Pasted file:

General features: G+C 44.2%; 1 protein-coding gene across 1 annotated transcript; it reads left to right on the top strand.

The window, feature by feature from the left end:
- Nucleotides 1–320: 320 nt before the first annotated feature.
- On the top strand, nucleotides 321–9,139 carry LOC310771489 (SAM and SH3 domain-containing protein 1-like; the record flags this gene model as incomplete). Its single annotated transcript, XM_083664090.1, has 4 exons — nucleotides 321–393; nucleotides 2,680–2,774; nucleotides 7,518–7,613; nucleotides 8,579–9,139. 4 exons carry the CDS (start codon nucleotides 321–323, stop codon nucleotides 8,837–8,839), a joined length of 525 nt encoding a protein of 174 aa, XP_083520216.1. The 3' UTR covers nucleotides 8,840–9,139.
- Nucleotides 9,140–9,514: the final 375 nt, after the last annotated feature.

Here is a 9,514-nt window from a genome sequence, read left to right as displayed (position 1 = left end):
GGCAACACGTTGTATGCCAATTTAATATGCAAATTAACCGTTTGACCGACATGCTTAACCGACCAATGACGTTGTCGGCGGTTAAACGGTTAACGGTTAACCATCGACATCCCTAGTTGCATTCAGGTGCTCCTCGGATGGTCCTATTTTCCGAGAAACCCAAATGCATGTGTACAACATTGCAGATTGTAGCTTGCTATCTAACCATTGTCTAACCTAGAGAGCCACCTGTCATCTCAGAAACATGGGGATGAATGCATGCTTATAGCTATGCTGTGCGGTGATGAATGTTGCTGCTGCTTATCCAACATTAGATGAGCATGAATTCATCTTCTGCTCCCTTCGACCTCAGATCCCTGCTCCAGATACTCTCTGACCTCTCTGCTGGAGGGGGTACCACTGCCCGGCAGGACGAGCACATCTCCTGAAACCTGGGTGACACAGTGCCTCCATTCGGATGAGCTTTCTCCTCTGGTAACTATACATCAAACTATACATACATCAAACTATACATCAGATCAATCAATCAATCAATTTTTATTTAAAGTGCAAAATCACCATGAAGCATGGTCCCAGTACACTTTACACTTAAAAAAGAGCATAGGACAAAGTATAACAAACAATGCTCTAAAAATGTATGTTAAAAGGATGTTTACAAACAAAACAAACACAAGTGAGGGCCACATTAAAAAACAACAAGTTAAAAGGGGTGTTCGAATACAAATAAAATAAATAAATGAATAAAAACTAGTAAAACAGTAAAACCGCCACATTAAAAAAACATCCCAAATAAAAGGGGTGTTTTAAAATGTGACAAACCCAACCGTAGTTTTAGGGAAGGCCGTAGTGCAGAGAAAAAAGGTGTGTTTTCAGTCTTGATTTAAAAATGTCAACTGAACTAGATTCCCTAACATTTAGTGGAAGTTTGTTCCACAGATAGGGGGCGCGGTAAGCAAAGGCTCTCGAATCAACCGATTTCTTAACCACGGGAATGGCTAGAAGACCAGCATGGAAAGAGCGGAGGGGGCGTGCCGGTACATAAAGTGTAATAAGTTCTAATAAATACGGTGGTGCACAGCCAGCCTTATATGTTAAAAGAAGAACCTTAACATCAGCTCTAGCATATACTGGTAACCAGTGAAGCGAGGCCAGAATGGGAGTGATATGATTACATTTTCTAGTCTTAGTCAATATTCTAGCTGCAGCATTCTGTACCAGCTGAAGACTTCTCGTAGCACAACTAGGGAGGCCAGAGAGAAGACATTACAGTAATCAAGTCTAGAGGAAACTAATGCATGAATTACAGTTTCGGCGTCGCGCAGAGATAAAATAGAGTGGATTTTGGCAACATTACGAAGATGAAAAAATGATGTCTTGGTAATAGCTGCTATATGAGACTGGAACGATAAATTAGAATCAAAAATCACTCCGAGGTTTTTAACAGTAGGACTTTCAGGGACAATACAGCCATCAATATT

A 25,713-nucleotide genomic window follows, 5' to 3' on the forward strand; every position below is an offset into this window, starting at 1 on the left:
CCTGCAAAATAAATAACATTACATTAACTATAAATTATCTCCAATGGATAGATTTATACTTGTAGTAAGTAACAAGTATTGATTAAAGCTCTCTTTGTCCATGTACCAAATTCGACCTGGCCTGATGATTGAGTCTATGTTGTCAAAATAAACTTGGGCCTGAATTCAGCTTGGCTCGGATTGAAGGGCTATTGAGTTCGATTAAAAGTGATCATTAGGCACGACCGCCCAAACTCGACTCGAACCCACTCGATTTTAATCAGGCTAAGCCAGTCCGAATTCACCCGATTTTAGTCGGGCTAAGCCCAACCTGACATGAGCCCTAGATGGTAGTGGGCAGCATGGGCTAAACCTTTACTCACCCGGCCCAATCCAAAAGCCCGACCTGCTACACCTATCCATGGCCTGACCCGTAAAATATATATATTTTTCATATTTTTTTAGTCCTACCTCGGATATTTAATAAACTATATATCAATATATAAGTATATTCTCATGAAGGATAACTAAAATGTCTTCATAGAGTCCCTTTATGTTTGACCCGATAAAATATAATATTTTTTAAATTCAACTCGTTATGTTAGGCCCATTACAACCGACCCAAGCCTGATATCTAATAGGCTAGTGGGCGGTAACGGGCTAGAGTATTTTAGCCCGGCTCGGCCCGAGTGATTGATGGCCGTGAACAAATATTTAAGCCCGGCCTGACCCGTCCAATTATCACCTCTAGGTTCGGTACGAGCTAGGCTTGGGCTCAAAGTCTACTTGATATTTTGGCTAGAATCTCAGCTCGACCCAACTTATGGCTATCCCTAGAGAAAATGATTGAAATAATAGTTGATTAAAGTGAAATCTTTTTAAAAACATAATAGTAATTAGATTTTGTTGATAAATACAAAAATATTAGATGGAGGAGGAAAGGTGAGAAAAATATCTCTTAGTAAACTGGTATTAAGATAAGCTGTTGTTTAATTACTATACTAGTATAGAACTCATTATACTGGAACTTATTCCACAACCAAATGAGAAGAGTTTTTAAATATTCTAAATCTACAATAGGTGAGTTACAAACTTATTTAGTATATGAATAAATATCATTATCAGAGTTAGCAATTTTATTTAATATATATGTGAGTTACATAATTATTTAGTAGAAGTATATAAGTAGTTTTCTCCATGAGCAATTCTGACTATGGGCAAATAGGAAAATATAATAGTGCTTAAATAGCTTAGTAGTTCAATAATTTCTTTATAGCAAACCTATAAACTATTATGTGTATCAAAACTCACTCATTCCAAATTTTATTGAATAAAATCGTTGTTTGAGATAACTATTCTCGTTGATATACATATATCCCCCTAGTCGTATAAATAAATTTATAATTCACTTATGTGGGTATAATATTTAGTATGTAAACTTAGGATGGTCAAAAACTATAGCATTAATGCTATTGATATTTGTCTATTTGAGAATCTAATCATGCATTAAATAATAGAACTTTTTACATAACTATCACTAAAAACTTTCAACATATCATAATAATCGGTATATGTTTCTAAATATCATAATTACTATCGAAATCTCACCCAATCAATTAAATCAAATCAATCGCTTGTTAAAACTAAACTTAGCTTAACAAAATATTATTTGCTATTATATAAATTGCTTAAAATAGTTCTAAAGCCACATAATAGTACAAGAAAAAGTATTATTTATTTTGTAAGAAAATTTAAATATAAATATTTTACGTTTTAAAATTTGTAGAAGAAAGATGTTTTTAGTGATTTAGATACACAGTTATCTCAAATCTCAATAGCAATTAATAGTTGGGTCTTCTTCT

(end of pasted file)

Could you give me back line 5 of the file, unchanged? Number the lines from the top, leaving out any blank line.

- Nucleotides 9,140–9,514: the final 375 nt, after the last annotated feature.